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NHL: Ducks’ Front Office Mindset Could Set Team Back

Entering the 2015-16 season, the Anaheim Ducks were expected to be one of the top teams in the NHL. Many even felt they were a legitimate choice to win the Stanley Cup in June.

However, things have gotten off to a slow start (to say the least) for the Ducks. They can currently be found at the bottom of the Western Conference with a 1-7-2 record and a measly 4 points in 10 games. Not surprisingly, the slow start has put Ducks head coach Bruce Boudreau on the hot seat.

It’s still unclear as to whether or not the Ducks will fire Boudreau or give him time to right the ship this season. Fortunately for Boudreau, his resume will be a factor in helping him keep his job – at least for now.

While it’s no secret that Boudreau has a history of coming up short in the playoffs that goes back to his days as Washington Capitals head coach, he does still have a history of doing well in the regular season. One thing that will also help Boudreau is the mindset of the general manager, as well as everyone in the Ducks front office.

There are many things that differentiate good teams from bad teams, but one thing in particular that has been a huge factor in a team being either good or bad is the team’s owner(s) and front office. This doesn’t just go for hockey, this goes for all sports.

One way to gauge whether or not a team is really good or really bad is by taking a look at a team’s owner and their history of head coaches and general managers. Obviously it’s not the only way to determine a good team versus a bad one, but it certainly speaks volumes towards what side a team falls on.

Let’s shift gears for a bit and look at the NFL. One one side we have the New England Patriots and the Philadelphia Eagles. On the other side we have the Washington Redskins and Cleveland Browns. First, let’s take a look at some numbers:

Stats from 1999-2015 (Courtesy: Pro Football Reference)


# of GM’s: 7 (3 also head coach) 7 (1 also head coach)

# of Head Coaches: 4 16 (one interim)

# of Playoff Appearances: 22 4

# of Division titles: 19 2

# of Conference titles: 7 0

# of Super Bowls: 5 0

Now why these four teams? There are other teams that could have been used for the stats above, but these four teams have front offices that are on one side of the extreme or another as it pertains to their head coach/GM history. Of course, the teams’ respective owners have also been a huge part of this.

Both the Eagles and Patriots have had coaches serving long tenures (Bill Belichick has been the Patriots head coach since 1999 and Andy Reid spent 14 seasons in Philadelphia before being fired and replaced by Chip Kelly). Now has every year been amazing for the Eagles and Patriots since 1999? No, but the two teams were routinely in the playoffs and routinely contending for conference championships and Super Bowl titles.

The Browns and Redskins on the other hand, have a history of regularly firing coaches every several years. In fact, the longest tenured head coach of either the Browns or Redskins is Norv Turner, whose 7-year tenure began before Dan Snyder became the Redskins owner and lasted until 2000. The Browns longest tenured coach since 1999? Romeo Crennel, who lasted four seasons from 2005 until 2008.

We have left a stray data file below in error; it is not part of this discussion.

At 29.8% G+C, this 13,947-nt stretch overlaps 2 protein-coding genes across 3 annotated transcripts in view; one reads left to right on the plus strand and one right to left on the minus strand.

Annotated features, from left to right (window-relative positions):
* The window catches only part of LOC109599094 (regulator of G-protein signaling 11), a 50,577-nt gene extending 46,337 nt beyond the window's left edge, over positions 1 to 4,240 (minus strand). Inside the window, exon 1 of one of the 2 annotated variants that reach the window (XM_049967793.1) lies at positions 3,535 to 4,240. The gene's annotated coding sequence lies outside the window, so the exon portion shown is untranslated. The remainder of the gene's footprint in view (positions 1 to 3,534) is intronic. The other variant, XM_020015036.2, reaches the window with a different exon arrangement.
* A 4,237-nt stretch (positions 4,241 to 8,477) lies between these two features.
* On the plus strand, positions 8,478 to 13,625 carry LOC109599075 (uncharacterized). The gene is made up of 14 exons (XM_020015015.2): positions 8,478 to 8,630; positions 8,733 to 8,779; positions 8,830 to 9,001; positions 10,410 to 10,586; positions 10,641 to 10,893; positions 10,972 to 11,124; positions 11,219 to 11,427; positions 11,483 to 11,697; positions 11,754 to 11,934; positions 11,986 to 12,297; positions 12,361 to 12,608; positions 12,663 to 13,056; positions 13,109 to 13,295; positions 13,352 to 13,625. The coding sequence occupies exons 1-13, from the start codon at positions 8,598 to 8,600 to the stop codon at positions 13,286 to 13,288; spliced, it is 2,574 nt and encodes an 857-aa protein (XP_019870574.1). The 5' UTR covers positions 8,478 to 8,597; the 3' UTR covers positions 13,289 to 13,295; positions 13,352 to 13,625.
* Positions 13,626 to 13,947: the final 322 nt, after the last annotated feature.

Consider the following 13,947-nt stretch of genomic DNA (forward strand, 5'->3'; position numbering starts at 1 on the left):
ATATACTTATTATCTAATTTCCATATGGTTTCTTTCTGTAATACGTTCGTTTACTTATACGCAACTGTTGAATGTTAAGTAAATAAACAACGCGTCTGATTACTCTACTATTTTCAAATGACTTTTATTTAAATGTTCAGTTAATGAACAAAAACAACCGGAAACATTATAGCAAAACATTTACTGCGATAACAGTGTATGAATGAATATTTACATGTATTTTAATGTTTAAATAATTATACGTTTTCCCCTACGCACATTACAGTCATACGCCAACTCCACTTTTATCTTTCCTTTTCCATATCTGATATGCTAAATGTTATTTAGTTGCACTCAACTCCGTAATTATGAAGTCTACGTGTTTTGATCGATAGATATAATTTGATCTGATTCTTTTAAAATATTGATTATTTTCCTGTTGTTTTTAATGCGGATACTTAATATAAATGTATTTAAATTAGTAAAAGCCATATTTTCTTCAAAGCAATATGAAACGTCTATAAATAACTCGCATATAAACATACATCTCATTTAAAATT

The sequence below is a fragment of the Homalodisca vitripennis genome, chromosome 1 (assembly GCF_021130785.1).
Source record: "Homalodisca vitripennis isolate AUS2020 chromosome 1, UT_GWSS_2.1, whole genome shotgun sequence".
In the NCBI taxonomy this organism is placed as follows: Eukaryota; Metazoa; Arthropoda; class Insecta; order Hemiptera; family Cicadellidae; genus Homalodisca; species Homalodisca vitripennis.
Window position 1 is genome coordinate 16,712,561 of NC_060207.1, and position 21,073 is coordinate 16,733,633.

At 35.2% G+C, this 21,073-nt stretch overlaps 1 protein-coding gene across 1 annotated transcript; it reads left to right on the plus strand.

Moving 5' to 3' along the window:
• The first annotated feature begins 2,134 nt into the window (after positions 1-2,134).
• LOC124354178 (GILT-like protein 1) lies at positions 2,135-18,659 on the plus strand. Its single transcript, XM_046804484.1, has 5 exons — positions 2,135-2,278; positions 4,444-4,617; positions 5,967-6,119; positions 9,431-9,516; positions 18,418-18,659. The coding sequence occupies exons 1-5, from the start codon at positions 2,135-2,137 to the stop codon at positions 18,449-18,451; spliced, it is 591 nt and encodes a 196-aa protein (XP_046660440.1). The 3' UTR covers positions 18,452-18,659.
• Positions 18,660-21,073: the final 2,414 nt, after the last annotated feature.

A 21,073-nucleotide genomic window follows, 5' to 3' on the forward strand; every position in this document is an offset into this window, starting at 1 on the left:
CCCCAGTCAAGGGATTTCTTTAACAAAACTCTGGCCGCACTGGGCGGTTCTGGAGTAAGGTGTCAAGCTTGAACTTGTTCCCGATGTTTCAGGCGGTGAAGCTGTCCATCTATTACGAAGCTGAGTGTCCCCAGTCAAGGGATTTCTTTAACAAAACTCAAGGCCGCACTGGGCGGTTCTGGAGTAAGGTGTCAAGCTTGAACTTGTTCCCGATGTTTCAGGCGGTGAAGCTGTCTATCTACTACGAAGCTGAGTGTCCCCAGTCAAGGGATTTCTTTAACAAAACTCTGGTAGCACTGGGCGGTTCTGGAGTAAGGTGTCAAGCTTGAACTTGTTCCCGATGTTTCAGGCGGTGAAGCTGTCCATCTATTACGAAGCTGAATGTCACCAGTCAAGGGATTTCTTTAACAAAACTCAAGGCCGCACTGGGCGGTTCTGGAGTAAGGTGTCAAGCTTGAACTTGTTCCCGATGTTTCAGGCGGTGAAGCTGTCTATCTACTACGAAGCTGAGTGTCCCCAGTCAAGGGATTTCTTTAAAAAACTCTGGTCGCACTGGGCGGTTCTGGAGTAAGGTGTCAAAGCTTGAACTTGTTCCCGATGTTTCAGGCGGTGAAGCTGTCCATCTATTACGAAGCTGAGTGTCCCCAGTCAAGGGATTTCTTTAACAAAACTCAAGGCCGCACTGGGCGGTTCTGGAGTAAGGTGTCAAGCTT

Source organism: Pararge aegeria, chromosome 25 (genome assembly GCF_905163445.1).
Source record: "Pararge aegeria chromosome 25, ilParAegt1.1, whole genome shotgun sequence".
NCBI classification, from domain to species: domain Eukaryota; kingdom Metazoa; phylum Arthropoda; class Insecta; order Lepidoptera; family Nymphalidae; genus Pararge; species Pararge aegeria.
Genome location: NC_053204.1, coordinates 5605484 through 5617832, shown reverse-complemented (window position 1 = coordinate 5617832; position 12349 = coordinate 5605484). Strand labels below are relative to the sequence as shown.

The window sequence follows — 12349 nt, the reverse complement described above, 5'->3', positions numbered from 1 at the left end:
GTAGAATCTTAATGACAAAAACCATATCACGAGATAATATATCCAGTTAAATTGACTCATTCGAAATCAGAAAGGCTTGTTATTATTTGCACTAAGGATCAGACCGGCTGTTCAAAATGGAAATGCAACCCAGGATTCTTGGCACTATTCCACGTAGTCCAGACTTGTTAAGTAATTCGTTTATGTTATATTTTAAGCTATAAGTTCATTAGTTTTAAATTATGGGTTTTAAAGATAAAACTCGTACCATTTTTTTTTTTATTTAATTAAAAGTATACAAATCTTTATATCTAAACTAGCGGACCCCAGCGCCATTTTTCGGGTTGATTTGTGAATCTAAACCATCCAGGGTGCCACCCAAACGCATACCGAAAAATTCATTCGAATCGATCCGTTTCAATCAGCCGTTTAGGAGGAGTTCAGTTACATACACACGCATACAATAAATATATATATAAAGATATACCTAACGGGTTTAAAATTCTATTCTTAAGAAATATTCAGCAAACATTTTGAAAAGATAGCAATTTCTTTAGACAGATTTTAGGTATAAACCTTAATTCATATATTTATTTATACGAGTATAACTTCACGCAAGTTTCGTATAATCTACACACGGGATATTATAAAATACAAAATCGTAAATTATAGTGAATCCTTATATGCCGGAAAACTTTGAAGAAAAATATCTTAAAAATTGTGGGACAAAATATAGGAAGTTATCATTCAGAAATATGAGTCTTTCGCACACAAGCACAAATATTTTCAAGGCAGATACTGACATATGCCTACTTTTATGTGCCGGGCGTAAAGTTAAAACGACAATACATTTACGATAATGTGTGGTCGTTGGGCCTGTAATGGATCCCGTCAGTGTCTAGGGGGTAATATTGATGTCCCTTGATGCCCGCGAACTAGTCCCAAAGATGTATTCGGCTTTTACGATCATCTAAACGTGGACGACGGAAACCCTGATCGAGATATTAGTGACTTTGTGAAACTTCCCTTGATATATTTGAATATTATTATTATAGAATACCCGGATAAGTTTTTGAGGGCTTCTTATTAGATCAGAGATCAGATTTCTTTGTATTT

Shifting back to the NHL, the same rings true in regards to the number of GM’s and head coaches.

For example, the Edmonton Oilers are on their 7th head coach since their last playoff appearance in 2006, a trip to the Stanley Cup Finals, and have been reuilding for the last several seasons. Meanwhile, the Detroit Red Wings have made the playoffs every year since 2006, winning a Stanley Cup and two Western Conference Championships, all under one head coach (Mike Babcock – who left to become head coach of the Toronto Maple Leafs prior to this season).

The common thread here is that the more consistency a franchise has year after year, the mroe successful they are. That consistency begins in the front office and trickles down to the head coach and to the players.

Now, the Ducks are a team that has been more consistent than inconsistent. Boudreau is just the eighth coach in the franchise’s 23-year history. In addition to their relatively low amount of head coaches in that span, the franchise has also had a pretty good amount of success on the ice. In the last 13 years, they have a Stanley Cup title, 2 Western Conference titles, and four division titles.

There is no question that their slow start has put Bruce Boudreau on the hot seat. However, Ducks GM Bob Murray has stated that he is going to be patient with Boudreau and not make any rash decisions in regards to a coaching change.

Things could change from one day to another as far as a GM evaluating their coach, but for the Ducks, it may be better for them to stick with Bruce Boudreau for now and see if he can fix things.

Boudreau better start now though. He may still be coaching this team, but he’s now doing so on a short leash. Patience runs out of even the most patient front offices at some point.

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